ABOUT a year ago, Abayomi Adelaja Arigbabu, a professor of Mathematics who had also been Dean of Student Affairs, Deputy Vice-Chancellor, and Acting Vice-Chancellor at Tai Solarin University of Education, TASUED, in Ijebu-Ode, was appointed Vice-Chancellor of the institution. Last Tuesday March 19 marked Arigbabu’s one year in office. Vanguard had a conversation with him on what his experience had been, running a university that is the first of its kind in the country. Speaking with Adekunle Adekoya, Deputy Editor, he disclosed that his ambition is to take TASUED to the zenith and make it a world-class university. Excerpts:
What has your experience been like?
It’s been very stimulating, though challenging but we thank God for the little we’ve been able to do within the spate of one year. The university is young; just 14 years old now and it is a specialized university and because of that it is not like any other University in Nigeria. It is the first of its type, as a result of which there are a lot
We try as much as possible not to lose our focus; we don’t struggle to do what conventional universities do. When it comes to pedagogy and andragogy we are the centre of excellence, and so, being the vice-chancellor of such a university brings along its own challenges. NUC has a lot of confidence in us; this is a university where students graduate in record time, a feat that has become scarce in the country today. Since inception of this university no student has spent more than four years and that is to be glory of God and also as a result of resilience of our staff, both teaching and non-teaching.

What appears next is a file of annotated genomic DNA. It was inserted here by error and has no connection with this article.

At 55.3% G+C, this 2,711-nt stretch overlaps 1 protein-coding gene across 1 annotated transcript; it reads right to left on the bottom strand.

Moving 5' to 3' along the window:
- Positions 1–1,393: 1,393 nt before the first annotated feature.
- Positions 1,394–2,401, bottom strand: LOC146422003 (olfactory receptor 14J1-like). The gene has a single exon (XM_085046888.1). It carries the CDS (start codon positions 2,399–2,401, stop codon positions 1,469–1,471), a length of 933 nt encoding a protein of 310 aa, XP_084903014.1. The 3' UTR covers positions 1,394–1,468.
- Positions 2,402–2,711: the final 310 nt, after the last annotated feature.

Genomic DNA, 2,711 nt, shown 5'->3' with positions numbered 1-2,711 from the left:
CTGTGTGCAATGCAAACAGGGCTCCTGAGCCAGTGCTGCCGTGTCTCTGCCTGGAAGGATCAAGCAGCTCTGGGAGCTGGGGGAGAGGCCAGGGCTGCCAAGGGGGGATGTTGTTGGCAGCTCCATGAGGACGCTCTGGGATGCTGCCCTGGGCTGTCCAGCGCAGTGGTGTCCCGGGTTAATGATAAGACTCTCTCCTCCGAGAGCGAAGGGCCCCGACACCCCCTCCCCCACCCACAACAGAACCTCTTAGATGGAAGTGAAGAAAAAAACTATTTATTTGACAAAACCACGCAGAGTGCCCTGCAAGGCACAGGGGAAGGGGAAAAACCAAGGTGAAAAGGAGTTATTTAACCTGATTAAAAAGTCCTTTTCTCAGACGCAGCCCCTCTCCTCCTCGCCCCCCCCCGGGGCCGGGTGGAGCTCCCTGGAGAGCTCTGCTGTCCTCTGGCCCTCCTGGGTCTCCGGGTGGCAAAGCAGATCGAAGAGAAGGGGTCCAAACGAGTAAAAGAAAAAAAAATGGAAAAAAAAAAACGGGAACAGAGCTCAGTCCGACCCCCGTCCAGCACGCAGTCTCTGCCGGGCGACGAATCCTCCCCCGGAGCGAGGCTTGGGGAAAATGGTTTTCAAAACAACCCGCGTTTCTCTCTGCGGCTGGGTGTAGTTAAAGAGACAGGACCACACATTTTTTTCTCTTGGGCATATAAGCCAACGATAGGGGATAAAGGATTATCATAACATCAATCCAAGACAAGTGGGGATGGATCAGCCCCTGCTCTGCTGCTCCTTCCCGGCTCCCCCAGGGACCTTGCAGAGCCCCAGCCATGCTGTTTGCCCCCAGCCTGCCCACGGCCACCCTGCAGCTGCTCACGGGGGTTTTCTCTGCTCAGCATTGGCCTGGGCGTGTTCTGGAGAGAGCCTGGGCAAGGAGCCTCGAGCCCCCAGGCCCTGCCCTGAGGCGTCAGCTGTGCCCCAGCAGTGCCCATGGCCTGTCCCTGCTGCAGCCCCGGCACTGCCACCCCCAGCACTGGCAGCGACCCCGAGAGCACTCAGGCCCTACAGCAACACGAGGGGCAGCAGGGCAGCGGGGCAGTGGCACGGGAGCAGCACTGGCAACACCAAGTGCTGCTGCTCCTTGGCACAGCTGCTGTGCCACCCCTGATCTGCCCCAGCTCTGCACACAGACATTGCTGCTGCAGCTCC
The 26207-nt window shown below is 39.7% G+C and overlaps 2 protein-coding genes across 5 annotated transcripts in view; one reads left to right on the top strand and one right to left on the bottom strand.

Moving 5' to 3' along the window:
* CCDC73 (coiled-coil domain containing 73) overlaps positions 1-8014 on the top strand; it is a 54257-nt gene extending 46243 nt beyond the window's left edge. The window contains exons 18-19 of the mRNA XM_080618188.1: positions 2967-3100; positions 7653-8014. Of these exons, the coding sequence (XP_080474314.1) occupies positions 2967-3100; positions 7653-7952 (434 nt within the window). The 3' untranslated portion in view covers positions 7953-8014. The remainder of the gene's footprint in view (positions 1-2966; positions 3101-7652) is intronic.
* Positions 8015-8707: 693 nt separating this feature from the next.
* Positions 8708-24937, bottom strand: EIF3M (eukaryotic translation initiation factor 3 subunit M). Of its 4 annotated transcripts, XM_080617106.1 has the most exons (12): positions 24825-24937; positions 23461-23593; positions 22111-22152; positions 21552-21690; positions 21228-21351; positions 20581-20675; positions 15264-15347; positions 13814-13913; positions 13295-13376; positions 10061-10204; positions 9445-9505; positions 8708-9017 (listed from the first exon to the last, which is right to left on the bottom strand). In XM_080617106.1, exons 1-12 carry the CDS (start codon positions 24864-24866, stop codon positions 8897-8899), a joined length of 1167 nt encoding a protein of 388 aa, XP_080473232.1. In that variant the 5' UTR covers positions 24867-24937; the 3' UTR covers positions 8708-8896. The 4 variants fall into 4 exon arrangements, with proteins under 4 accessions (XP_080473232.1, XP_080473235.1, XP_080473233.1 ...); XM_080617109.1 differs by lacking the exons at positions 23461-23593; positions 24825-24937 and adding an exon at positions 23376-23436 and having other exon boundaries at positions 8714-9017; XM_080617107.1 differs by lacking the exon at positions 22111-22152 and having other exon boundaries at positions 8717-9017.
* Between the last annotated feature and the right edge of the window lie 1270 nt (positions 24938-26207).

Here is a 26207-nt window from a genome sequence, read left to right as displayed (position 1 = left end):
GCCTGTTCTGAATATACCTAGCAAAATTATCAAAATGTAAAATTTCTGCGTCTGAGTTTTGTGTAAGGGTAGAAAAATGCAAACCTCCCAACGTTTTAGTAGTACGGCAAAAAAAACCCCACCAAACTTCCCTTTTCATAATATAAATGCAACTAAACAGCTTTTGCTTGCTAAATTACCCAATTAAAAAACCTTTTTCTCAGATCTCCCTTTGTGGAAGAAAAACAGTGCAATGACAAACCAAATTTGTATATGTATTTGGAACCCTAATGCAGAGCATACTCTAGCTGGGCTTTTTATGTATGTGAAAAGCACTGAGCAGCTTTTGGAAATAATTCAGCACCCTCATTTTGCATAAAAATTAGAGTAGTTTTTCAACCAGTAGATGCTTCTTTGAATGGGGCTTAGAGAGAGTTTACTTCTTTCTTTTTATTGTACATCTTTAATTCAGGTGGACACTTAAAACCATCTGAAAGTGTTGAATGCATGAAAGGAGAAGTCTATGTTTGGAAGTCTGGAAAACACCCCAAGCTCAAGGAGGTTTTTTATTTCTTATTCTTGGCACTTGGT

What has been the take off areas that signpost the difference before, and since you’ve taken over as V-C?
Well, when I was DVC, obviously as the deputy, yours is to complement, advise but that does not mean that the ideas you bring on board would not see the light of the day. Fortunately for me though, the former V-C was a team player who always consulted and took opinion from the management team. That made it easy for me when I became the acting VC because it was like just continuing what we had started and because I’ve always been around, I’ve been able to study the institution right from inception and I know areas where we needed to intervene.
I have seen a lot and I realized what I would call outstanding and the need for us to actually brace up quickly to achieve some of these set goals, or what I called outstanding, so it was easy for me when I became acting VC to continue. So, that road map was there.
What is your agenda, or road-map?
When we came on board, we looked at the system, and saw that there is need for us to actually position ourselves as one of the best universities, not just in Nigeria but as one of the best universities in the world. If our aim is to become one of the best in the world then we have to actually do what most world class universities are doing, in all ramifications. There are things that people take for granted. Power, for instance, is taken for granted in other climes. I remember my days at the University of Lagos. When I was resuming, I took matches and candles along to the hostel. In fact, I did not bring it out from my bag because I didn’t use it at all for one year. This was because any time light went off, the generators roared into life and gave us power before I got to where I kept my matches and candles! It had always been on my mind that when I have the opportunity to come into the saddle I would try and solve the problem of power and once you solve power problem your know the problem of water is solved; the campus would be clean and students would be more comfortable, staff would be more comfortable. What we have done about power is to overhaul our 800KVA generator which had broken down, and along with another 500KVA generator, we have increased the number of hours that various sections of the university community would have power. We also use solar power for the ICT unit and the library, so that any time power went off, the inverters took over. We also commissioned street lights to make life more comfortable on campus, especially in the evening and at night. We actually did what I call Light Up TASUED. We did it up to even the student hostels so that all parts of the campus are covered.
I thought TASUED is a non-residential university?
Yes. Sometime in the life of the university, one of the banks, the now rested Intercontinental Bank built one hostel. The hostel could house just 300 students; that was how that came in.